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Pivotal Places of Pilgrimage – Part 1

Important Sites for Different Faiths

For as long as we can possibly recall humans have searched for meaning and answers to the many question’s life throws at us through whatever means seems most sensible to their mind. Some believe that science holds the truth to their existence, which is a relatively new way to live by considering the history and power of religion. Many still believe that are greater powers than that which we can explain, some of these faiths are also relatively new to humankind however many are thousands of years old. The world has become a diverse place where faith is concerned and it’s because of this that we find a plethora of hugely important sites all across the globe, each of them with a unique importance to a religion that in turn draw both pilgrims and tourists in from all over year after year.

Mecca

Region: Makkah, Saudi Arabia

Religion: Islam

Regarded as the holiest city of Islam, Mecca is the most important site of pilgrimage for Muslims from every corner of the world. Unlike most sites Mecca can only be visited by those that believe in the faith and every Muslim if able must visit the site at least once in their life. The site sees its largest number of visitors during the period of Hajj, which takes place during the twelfth month of the Islamic calendar named Dhul-Hijjah where Mecca sees more than six million pilgrims every year. Its importance comes from the origins of the faith founder Muhammed, it was here that he was born and also where he received his first revelation of the Quran, the holy text of the religion. Mecca’s importance can be seen in the everyday practises of the religion as it is the direction that every Muslim prays towards.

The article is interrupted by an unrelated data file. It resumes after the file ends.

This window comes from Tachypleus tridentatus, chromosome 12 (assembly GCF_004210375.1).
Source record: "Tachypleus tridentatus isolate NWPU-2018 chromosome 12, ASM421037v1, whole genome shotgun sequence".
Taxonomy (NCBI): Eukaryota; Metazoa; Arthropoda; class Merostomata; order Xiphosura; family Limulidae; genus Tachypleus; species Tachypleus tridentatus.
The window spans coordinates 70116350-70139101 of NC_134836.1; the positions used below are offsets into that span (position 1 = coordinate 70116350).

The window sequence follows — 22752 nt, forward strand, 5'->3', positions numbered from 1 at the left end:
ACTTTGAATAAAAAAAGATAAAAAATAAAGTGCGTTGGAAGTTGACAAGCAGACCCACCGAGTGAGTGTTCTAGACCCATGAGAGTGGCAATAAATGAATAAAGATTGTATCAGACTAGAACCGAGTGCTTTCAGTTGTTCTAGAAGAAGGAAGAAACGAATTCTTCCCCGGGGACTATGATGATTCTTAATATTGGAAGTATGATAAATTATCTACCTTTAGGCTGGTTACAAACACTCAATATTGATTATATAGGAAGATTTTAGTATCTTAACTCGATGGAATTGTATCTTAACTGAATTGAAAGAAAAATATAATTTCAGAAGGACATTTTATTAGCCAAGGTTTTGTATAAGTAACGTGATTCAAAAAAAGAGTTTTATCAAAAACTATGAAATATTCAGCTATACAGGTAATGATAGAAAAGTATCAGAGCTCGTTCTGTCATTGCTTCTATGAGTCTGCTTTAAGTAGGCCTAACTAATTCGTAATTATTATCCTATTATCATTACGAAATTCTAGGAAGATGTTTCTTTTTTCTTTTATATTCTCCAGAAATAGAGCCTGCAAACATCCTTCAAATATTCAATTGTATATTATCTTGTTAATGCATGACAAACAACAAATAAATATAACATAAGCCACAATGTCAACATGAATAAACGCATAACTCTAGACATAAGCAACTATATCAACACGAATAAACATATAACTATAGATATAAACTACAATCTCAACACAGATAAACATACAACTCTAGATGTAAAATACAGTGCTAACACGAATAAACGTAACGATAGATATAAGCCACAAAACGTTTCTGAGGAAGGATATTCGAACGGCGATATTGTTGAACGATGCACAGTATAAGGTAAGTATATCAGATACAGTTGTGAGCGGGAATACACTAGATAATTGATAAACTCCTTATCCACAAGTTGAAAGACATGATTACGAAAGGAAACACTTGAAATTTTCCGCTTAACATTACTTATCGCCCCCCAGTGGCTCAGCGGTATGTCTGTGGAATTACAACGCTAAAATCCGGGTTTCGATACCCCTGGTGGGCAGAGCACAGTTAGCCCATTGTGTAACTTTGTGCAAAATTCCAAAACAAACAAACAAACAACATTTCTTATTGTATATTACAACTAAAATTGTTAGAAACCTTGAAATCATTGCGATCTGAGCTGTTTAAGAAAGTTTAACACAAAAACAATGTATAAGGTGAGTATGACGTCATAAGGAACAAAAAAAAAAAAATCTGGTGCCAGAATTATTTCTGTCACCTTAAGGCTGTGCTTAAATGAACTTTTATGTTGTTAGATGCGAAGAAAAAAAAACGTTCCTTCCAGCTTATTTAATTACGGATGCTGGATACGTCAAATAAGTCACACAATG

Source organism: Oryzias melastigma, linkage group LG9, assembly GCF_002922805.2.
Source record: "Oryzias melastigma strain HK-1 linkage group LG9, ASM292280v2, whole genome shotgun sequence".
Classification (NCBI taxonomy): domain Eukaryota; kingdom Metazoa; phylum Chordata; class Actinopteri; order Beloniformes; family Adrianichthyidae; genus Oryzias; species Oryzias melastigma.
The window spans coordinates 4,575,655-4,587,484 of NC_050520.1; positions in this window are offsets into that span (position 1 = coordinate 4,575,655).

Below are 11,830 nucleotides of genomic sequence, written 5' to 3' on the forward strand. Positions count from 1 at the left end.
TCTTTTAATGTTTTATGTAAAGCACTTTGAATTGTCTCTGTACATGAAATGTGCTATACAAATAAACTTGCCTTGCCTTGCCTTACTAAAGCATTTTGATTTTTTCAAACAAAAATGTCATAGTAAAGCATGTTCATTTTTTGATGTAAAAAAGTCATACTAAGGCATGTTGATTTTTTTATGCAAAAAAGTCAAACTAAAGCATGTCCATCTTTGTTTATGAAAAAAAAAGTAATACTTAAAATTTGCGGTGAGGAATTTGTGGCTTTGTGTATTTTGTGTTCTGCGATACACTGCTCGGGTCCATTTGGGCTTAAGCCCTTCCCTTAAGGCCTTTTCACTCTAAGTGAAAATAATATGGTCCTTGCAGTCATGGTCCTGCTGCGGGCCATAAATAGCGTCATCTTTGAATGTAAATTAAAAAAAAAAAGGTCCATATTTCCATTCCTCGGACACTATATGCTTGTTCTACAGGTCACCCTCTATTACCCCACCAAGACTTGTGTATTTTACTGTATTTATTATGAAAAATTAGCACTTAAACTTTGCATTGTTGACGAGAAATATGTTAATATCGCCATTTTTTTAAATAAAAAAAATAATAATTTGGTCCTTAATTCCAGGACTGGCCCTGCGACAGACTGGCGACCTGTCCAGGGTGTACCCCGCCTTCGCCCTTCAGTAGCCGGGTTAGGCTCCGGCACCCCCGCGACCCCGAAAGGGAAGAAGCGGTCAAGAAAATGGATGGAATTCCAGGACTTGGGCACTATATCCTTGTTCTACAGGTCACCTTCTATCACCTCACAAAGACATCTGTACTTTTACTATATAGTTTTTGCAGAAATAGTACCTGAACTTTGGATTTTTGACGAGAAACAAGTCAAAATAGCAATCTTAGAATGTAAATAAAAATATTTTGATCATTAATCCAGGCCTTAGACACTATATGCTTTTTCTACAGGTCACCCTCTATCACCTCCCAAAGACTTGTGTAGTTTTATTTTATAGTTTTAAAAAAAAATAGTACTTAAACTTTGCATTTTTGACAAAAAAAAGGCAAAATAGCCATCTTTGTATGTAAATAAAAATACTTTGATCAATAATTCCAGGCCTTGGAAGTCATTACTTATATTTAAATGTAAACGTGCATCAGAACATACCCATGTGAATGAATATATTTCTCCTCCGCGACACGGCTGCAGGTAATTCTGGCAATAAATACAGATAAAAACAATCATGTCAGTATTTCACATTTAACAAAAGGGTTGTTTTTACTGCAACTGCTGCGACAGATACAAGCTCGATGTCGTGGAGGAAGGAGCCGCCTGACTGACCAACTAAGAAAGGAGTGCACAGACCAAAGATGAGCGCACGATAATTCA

Vatican City

Region: Vatican City, enclaved within Rome

Religion: Catholic

Another infamous site of religious pilgrimage, Vatican City is the base of the Roman Catholic Church as well as the home of the Pope. The City first became an independent city-state in the 1929 however has been the centre of Roman Catholic operations for much longer than that. It has been home to the Pope since 1378 and as such has seen pilgrims travelling to the Holy See for hundreds of years. Unlike Mecca, Vatican City is open to all, tourists flock here to see St Peter’s Basilica which houses the tomb of the first ever Pope, St Peter the apostle who was both crucified and buried there. It is in fact, the largest church in the world and likely the most renowned work of renaissance culture in existence. The Sistine Chapel is another place that sees countless visitors thanks to the ceiling paintings by Michelangelo. This work of art was created between 1508 and 1512 and is considered to be one of the greatest artistic achievements of humankind in history, changing the face of Western art forever. Another major draw here are the Vatican Museums which contain some of the most notable works of Roman sculpture and Renaissance art from the Popes’ collections throughout history.